Owning Up: Taking Responsibility Before Durban
November 14, 2011
As we paid tribute to our Armed Forces this week, the climate community celebrated an extraordinary victory for the health, safety and security of this country’s future; a future that America’s men and women in the military fight to protect every day, both at home and abroad. After years of impact and economic studies, protests, sit-ins, letters and politicking, the State Department delayed a decision on the controversial Keystone XL pipeline until 2013. This delay did more than re-schedule the decision until after next year’s presidential election; it has the potential to kill the project completely, complicating the agreements oil companies and suppliers currently share with TransCanada, Keystone’s owner and operator. In the face of overwhelming public opposition, the decision also challenged how Canadian oil-sands producers will ultimately transport their product the 1,700 miles from Canada to Texas’ Gulf Coast. President Obama responded, “I support the State Department’s announcement. The final decision should be guided by an open, transparent process that is informed by the best available science and the voices of the American people.” A priority for the Administration’s international climate team has been encouraging countries to take individual action and responsibility at home. Delaying and, ultimately, killing the Keystone XL pipeline could single-handedly be the most important policy to keep the US and Canada in line with their respective UNFCCC emission commitments. Don’t forget to check out USCAN’s tar sands page for up-to-date information and a collection of reactions on the latest developments.
One of the most crucial issues in the debate was the woefully lacking environmental impact statement that failed to account for the sensitive Sand Hills area of Nebraska, which includes a high concentration of special concern wetlands, the surrounding sensitive ecosystem, extensive areas of very shallow groundwater and the Ogallala aquifer’s susceptibility to oil spills and contamination. With a new study called for, the State Department, along with consultation with eight other agencies, will determine whether the pipeline is in the national interest, weighing environmental concerns and impacts on climate change, energy security, economic impacts and foreign policy.
Another powerful step to curb emissions happened this week when the Australian Parliament passed a sweeping measure to impose a price on carbon emissions, a step seen as one of the country’s biggest economic reforms in a decade. Australia accounts for a mere 1.5% of global emissions, however, it is the developed world’s highest emitter per capita due to the nation’s heavy reliance on coal to generate power. The new law is a major victory for Prime Minister Julia Gillard who, early on, staked her government’s future on the largest comprehensive carbon price scheme outside of Europe, despite deep hostility from opponents.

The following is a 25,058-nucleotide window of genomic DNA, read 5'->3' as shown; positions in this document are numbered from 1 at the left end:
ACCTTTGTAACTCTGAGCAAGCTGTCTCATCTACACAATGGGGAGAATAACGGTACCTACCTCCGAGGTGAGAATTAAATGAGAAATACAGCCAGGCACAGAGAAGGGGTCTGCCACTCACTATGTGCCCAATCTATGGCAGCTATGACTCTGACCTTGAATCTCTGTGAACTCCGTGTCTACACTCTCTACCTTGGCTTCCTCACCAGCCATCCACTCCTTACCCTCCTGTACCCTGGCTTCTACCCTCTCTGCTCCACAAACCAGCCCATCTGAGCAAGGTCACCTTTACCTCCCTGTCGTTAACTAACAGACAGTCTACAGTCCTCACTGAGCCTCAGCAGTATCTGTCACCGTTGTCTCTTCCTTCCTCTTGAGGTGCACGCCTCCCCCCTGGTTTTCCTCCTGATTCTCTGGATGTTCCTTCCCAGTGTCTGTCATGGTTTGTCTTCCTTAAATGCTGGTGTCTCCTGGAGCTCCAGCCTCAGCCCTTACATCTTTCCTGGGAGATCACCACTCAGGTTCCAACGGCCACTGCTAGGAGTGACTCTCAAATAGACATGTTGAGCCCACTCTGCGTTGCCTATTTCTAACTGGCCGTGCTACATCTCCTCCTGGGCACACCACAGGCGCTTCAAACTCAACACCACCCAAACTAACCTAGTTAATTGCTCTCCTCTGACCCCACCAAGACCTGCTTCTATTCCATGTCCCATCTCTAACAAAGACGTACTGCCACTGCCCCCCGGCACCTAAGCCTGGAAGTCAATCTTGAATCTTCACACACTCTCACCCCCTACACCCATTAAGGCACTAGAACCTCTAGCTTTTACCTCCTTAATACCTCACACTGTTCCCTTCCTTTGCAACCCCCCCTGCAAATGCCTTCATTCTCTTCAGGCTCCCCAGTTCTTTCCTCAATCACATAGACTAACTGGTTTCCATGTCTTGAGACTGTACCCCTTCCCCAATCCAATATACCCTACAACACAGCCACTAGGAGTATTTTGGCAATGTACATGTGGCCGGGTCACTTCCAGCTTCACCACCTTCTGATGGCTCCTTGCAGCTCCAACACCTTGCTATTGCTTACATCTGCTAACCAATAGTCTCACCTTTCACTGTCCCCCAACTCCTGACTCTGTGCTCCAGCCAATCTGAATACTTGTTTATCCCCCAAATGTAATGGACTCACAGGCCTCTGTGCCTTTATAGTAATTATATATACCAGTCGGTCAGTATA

The carbon tax is central to the platform of the government’s fight against climate change and aims to halt the growth of the country’s growing greenhouse gas emissions from a resources-led boom and age-old reliance on coal-fired power stations. Climate advocates around the world also see this vote as giving new life to December’s UNFCCC global climate talks taking place in Durban, South Africa.
Decisions like Keystone XL and Australia’s carbon tax could not have come at a more critical time. This week, the journal of Health Affairs released a report on the cost of human suffering and loss of life caused by six US disasters related to climate change over the years 2000-2009. The report concluded that these catastrophes totaled an estimated $14B in healthcare costs. To put that into perspective, this year alone the US has experienced 14 weather disasters, putting the country on record to spend more on climate change-related disasters than ever before, according to Jeff Masters of the Weather Underground. Kim Knowlton, a senior scientist at Natural Resources Defense Council and co-author commented, “When extreme weather hits, we hear about the property damage and insurance costs. The healthcare costs never end up on the tab.”
In the report, scientists and economists from NRDC, the University of California-Berkeley and the University of California-San Francisco examined the health costs for the following events from 2000 to 2009:
* U.S. ozone air pollution, 2000-2002, $6.5 billion;
* West Nile virus outbreak in Louisiana, 2002, $207 million;
* Southern California wildfires, 2003, $578 million;
* Florida hurricane season, 2004, $1.4 billion;
* California heat wave, 2006, $5.3 billion;
* Red River flooding in North Dakota, 2009, $20 million.
The authors note that climate-related events like those listed above are only the tip of the iceberg and are expected to worsen as the planet warms.
Kellyn Garrison, Southeast Regional Coordinator